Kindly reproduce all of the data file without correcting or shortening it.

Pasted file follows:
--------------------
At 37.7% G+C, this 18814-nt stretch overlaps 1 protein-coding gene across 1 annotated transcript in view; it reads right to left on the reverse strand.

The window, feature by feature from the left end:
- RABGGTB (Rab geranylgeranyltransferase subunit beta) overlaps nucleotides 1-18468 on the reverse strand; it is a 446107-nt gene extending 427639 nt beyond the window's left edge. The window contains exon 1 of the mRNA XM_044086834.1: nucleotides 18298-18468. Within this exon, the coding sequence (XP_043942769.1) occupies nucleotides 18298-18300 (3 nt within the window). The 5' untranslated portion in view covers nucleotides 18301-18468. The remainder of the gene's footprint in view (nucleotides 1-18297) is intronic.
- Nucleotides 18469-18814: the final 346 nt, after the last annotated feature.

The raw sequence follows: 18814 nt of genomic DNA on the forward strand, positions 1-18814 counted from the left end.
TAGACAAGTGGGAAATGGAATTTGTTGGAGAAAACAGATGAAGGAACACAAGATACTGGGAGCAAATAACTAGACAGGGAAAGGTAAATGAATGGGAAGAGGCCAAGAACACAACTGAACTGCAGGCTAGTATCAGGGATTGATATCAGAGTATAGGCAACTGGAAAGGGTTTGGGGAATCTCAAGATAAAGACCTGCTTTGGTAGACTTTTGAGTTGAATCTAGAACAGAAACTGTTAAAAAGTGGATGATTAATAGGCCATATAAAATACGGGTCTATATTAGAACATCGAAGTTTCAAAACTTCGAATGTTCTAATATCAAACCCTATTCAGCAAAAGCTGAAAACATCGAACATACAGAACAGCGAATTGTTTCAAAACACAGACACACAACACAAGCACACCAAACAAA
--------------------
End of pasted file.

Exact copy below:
At 37.7% G+C, this 18814-nt stretch overlaps 1 protein-coding gene across 1 annotated transcript in view; it reads right to left on the reverse strand.

The window, feature by feature from the left end:
- RABGGTB (Rab geranylgeranyltransferase subunit beta) overlaps nucleotides 1-18468 on the reverse strand; it is a 446107-nt gene extending 427639 nt beyond the window's left edge. The window contains exon 1 of the mRNA XM_044086834.1: nucleotides 18298-18468. Within this exon, the coding sequence (XP_043942769.1) occupies nucleotides 18298-18300 (3 nt within the window). The 5' untranslated portion in view covers nucleotides 18301-18468. The remainder of the gene's footprint in view (nucleotides 1-18297) is intronic.
- Nucleotides 18469-18814: the final 346 nt, after the last annotated feature.

The raw sequence follows: 18814 nt of genomic DNA on the forward strand, positions 1-18814 counted from the left end.
TAGACAAGTGGGAAATGGAATTTGTTGGAGAAAACAGATGAAGGAACACAAGATACTGGGAGCAAATAACTAGACAGGGAAAGGTAAATGAATGGGAAGAGGCCAAGAACACAACTGAACTGCAGGCTAGTATCAGGGATTGATATCAGAGTATAGGCAACTGGAAAGGGTTTGGGGAATCTCAAGATAAAGACCTGCTTTGGTAGACTTTTGAGTTGAATCTAGAACAGAAACTGTTAAAAAGTGGATGATTAATAGGCCATATAAAATACGGGTCTATATTAGAACATCGAAGTTTCAAAACTTCGAATGTTCTAATATCAAACCCTATTCAGCAAAAGCTGAAAACATCGAACATACAGAACAGCGAATTGTTTCAAAACACAGACACACAACACAAGCACACCAAACAAA